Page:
Scott Charles McCoy was born and raised in Oklahoma City, Oklahoma. His father, Ray, was an Irish-American auto mechanic and former U.S. Army military policeman. His mother, Wilma, was a bus driver of Cherokee Native American ancestry. After McCoy graduated from high school, he went on to Texas A&M University in College Station, Texas. As an Army Reserve Officers Training Corps cadet, he attended and graduated from the U.S. Army Air Assault School the summer before his senior year. McCoy graduated from Texas A&M with a Bachelor of Science in Applied Mathematics and a commission as a Second Lieutenant in the United States Army via ROTC.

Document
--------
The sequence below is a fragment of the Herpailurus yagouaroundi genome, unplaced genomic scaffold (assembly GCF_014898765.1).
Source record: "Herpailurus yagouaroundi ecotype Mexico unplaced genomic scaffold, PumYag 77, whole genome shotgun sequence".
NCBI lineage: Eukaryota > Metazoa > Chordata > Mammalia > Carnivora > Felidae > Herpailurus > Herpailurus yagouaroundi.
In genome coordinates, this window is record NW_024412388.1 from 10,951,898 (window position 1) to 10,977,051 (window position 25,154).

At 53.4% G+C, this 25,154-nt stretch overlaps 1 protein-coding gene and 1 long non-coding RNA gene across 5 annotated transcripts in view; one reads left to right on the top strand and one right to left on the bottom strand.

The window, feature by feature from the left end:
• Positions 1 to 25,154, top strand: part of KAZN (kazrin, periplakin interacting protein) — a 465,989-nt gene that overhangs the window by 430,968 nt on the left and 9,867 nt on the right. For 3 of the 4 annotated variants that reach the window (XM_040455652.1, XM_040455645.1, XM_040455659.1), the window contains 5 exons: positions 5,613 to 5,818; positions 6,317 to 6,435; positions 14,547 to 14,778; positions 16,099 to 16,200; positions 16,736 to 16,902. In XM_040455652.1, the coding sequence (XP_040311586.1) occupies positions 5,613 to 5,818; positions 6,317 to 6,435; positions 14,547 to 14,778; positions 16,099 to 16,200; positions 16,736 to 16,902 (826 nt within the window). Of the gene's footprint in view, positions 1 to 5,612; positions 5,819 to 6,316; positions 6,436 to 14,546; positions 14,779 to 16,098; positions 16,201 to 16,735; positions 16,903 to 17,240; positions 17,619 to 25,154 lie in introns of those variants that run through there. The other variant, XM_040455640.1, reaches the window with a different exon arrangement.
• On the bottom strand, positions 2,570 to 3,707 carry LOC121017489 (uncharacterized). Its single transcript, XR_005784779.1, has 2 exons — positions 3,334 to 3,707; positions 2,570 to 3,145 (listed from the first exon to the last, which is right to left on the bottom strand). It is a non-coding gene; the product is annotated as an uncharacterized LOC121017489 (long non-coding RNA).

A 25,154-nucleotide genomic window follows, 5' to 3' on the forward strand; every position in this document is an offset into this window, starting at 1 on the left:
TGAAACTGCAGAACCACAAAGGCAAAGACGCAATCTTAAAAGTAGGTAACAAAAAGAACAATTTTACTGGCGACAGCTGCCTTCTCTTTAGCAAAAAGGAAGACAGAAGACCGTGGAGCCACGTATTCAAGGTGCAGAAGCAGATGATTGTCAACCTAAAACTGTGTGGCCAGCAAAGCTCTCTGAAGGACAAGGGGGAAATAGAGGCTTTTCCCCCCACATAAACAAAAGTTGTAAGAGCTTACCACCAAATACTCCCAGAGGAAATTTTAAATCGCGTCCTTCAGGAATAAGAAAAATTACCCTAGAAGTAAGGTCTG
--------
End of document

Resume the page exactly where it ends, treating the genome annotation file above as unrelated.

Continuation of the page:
While at Texas A&M, he decided to become an infantry officer. Upon completing the Infantry Officer Basic Course, McCoy attended the U.S. Army Airborne School. After earning the Basic Parachutist Badge, he was then assigned to the 82nd Airborne Division as a rifle platoon leader within the 1st Battalion, 504th Parachute Infantry Regiment. McCoy later earned the Ranger Tab at the U.S. Army Ranger School. Soon afterwards, he went through Ranger orientation training and was then assigned to the 75th Ranger Regiment as a ranger platoon leader in the 3rd Ranger Battalion. Eventually, McCoy rose to the position of a ranger company executive officer. After he was promoted to Captain, he became the assistant battalion operations officer. McCoy was made a ranger company commander after attending the Infantry Officer Advanced Course.